The Balance Sheet gives a picture of the business at a particular point in time: the end of the reporting period, usually the 31 December of the year. Unlike the CF or P&L, it does not report on a flow but reflects the state of the company at the reporting date. The Balance Sheet provides details about:

  • on one side, the assets owned by the business: tangible goods such as machinery or buildings; intangible assets like patents; inventories, debtors and cash
  • on the other side, the liabilities it has towards its long-term providers of finance and short-term creditors.

Balance Sheet

As the Balance Sheet shows how the liabilities and shareholder equity have been used to invest in assets, it should be no surprise that the Balance Sheet always balances: the total assets value must be equal to the sum of the liabilities plus equity. From the Balance Sheet, liquidity and stability ratios can be derived and provide an indication of the company’s ability to serve its short-term and long-term debts. This will be of particular interest to debt-holders like banks financing the business via loans, but also suppliers to evaluate the risk of doing business with this company.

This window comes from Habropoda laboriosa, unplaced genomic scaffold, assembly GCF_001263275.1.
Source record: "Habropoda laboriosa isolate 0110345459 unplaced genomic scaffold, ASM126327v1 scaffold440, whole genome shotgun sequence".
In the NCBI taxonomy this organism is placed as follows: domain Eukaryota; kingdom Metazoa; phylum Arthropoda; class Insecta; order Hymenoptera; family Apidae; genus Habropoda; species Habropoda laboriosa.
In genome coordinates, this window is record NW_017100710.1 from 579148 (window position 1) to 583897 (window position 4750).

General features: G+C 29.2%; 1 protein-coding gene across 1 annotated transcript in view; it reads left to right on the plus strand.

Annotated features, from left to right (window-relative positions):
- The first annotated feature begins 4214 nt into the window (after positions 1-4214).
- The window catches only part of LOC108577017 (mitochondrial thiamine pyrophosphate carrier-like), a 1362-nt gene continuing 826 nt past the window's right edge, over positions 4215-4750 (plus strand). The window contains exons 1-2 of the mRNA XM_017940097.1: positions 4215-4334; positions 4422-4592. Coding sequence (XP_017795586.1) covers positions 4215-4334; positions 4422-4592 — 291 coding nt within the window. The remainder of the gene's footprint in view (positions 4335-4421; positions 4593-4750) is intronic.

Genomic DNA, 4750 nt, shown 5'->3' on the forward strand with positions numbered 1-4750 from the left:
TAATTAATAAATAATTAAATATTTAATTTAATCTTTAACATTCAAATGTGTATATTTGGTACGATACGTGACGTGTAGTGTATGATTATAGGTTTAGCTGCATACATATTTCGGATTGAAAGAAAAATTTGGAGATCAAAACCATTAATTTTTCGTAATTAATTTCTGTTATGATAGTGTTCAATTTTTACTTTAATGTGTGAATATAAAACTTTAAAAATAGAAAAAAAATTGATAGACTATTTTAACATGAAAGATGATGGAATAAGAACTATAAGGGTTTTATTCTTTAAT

For business planning purposes, and as long as we are not trying to answer how the business will be financed, the Balance Sheet is optional, so that we can focus on profit and cashflows. However, if a business valuation has to be prepared using the EVA® (Economic Value Added) approach, then key financial ratios such as the ROIC (Return On Invested Capital) must be calculated, which will require a Balance Sheet forecast, or a least an estimation of the net fixed assets as well as the working capital – the difference between inventories plus debtors and creditors – and their change over time.

Note that the CF, P&L and BS statements are not fully independent. On the asset side of the Balance Sheet, changes between the opening and closing positions will reflect increases in fixed assets as a result of investments, additional depreciation falling due, increase in the cash balance during the period, and change in working capital. These are all items appearing in the CF statement as well as the P&L account.